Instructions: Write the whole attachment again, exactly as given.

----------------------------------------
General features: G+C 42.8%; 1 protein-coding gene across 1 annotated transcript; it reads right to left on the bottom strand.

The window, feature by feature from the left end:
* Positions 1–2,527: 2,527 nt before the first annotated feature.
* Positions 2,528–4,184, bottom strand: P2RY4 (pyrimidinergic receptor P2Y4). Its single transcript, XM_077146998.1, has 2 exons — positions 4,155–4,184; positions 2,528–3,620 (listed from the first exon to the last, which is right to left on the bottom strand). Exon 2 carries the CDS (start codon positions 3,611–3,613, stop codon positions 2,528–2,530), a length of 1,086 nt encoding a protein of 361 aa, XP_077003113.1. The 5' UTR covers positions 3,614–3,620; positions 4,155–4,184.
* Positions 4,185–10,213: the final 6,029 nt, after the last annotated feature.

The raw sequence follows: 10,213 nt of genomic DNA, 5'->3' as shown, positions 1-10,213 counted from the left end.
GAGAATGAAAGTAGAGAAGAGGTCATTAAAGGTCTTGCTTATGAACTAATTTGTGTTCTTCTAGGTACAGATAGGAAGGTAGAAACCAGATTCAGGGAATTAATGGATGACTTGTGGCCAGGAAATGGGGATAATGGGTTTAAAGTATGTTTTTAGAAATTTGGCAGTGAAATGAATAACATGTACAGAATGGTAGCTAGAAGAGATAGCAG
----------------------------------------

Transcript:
General features: G+C 42.8%; 1 protein-coding gene across 1 annotated transcript; it reads right to left on the bottom strand.

The window, feature by feature from the left end:
* Positions 1–2,527: 2,527 nt before the first annotated feature.
* Positions 2,528–4,184, bottom strand: P2RY4 (pyrimidinergic receptor P2Y4). Its single transcript, XM_077146998.1, has 2 exons — positions 4,155–4,184; positions 2,528–3,620 (listed from the first exon to the last, which is right to left on the bottom strand). Exon 2 carries the CDS (start codon positions 3,611–3,613, stop codon positions 2,528–2,530), a length of 1,086 nt encoding a protein of 361 aa, XP_077003113.1. The 5' UTR covers positions 3,614–3,620; positions 4,155–4,184.
* Positions 4,185–10,213: the final 6,029 nt, after the last annotated feature.

The raw sequence follows: 10,213 nt of genomic DNA, 5'->3' as shown, positions 1-10,213 counted from the left end.
GAGAATGAAAGTAGAGAAGAGGTCATTAAAGGTCTTGCTTATGAACTAATTTGTGTTCTTCTAGGTACAGATAGGAAGGTAGAAACCAGATTCAGGGAATTAATGGATGACTTGTGGCCAGGAAATGGGGATAATGGGTTTAAAGTATGTTTTTAGAAATTTGGCAGTGAAATGAATAACATGTACAGAATGGTAGCTAGAAGAGATAGCAG